In 2004, a fathers’ rights group formed in West Virginia to promote “Truth, Justice, and Equality in Family Law.” They created a media campaign including billboards and radio spots warning about the dangers of false allegations of domestic violence, sexual assault, and child abuse, even offering a $10,000 award to anyone who could prove false allegations of abuse were used against a parent in a custody case. In 2007, they released a study concluding that seventy-six percent of protection order cases were unnecessary or based on false allegations, and warned that protection orders were often filed to gain leverage in divorce and custody cases. They used their research to propose a new law with language created by a national fathers’ rights group to sanction parents making false allegations of intimate partner violence during custody cases. The Governor signed their bill into law in 2011.
Within the broader context of the fathers’ rights movement, a closer examination of the West Virginia group’s work raises important questions. In spite of its dissemination within and beyond the fathers’ rights movement, their research conclusions bore little rational relationship to the findings. The research was at best misguided and confused, and at worst, a deliberate attempt to mislead the public in order to promote a political agenda. The new law was redundant, as both the domestic relations code and criminal code already provide sanctions for parents who make false allegations of abuse. The law was effectively a solution created to prove a problem by shifting the public policy focus from protecting victims to questioning their motives and potentially silencing them.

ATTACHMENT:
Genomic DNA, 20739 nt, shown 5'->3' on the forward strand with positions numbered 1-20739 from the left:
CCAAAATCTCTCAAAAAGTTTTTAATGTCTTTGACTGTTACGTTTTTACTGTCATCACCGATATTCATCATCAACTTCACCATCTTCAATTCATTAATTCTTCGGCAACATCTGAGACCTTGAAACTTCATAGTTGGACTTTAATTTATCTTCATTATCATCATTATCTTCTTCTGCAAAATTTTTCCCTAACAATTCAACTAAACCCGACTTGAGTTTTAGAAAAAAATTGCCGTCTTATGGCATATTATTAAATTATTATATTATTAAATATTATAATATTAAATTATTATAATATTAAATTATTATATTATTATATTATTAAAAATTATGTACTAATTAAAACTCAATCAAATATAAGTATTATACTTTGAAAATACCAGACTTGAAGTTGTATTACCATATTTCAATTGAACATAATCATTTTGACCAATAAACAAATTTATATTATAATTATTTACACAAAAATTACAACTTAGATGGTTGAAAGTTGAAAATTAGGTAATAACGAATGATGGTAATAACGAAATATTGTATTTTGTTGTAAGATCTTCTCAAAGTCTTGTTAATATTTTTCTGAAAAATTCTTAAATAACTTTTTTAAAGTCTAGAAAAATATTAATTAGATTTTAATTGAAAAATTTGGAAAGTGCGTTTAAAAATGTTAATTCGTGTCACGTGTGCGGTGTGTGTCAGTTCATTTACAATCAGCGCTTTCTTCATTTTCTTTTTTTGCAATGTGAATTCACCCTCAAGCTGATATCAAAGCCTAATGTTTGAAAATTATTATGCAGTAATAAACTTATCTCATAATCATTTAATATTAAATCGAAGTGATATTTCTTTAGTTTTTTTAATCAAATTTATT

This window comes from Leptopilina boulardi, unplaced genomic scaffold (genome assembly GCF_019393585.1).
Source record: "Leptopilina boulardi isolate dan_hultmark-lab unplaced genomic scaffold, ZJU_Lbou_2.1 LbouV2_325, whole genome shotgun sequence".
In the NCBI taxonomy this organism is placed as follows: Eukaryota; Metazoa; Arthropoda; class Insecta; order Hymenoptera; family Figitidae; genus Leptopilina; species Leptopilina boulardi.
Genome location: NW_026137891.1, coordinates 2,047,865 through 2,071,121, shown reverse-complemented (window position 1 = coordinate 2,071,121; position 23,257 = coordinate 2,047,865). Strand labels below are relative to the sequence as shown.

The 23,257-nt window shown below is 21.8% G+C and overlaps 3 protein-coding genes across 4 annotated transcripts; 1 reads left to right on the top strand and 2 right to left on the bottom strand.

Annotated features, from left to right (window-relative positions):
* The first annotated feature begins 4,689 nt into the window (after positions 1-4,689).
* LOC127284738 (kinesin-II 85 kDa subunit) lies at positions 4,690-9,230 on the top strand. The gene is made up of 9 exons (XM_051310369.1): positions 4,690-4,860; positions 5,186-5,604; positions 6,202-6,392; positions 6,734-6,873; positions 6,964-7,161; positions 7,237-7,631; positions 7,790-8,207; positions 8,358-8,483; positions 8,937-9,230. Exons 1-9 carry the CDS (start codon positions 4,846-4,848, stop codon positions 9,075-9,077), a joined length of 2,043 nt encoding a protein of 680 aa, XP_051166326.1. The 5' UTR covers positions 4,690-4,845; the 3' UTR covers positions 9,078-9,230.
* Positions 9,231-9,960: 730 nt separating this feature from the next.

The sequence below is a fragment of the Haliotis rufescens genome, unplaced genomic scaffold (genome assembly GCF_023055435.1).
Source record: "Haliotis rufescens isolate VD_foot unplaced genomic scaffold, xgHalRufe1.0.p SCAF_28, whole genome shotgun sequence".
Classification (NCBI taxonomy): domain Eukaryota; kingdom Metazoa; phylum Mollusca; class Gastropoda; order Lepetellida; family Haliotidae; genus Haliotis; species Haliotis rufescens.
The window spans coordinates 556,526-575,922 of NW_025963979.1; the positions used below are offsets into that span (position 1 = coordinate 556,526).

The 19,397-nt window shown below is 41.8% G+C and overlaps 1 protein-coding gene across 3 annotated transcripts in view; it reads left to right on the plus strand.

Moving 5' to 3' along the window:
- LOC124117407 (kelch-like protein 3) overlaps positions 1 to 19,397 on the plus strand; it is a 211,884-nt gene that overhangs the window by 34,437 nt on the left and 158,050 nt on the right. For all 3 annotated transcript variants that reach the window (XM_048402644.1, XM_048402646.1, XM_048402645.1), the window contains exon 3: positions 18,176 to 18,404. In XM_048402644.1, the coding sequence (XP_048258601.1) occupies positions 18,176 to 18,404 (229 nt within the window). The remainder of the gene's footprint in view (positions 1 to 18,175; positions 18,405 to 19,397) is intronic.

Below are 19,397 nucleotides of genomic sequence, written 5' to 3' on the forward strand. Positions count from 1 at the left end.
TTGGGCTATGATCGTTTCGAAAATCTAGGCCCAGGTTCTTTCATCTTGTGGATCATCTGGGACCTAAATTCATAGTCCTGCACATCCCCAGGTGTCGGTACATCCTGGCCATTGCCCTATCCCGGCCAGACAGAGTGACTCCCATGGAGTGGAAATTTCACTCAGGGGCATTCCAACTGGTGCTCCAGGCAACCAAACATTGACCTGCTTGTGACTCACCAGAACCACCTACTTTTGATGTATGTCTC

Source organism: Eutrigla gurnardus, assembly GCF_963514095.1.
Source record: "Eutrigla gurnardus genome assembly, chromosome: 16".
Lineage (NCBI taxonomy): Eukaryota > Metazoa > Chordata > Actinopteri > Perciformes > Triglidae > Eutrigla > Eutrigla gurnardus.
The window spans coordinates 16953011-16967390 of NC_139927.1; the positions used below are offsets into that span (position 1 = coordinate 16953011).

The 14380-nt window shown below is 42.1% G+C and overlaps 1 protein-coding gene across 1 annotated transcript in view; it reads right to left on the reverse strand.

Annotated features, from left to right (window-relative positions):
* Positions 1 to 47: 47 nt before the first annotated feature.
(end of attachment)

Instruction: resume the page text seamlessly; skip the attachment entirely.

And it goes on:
At first glance, the modern fathers’ rights movement and law reform efforts appear progressive, as do the names and rhetoric of the “fathers’ rights” and “children’s rights” groups advocating for family law reform. They appear a long way removed from the activists who climbed on bridges dressed in superhero costumes or the member martyred by the movement after setting himself on fire on courthouse steps. Their use of civil rights language and appeal to formal gender equality is compelling. But a closer look reveals a social movement increasingly identifying itself as the opposition to the battered women’s movement and intimate partner violence advocates. Beneath a veneer of gender equality language and increased political savviness remains misogynistic undertones and a call to reinforce patriarchy.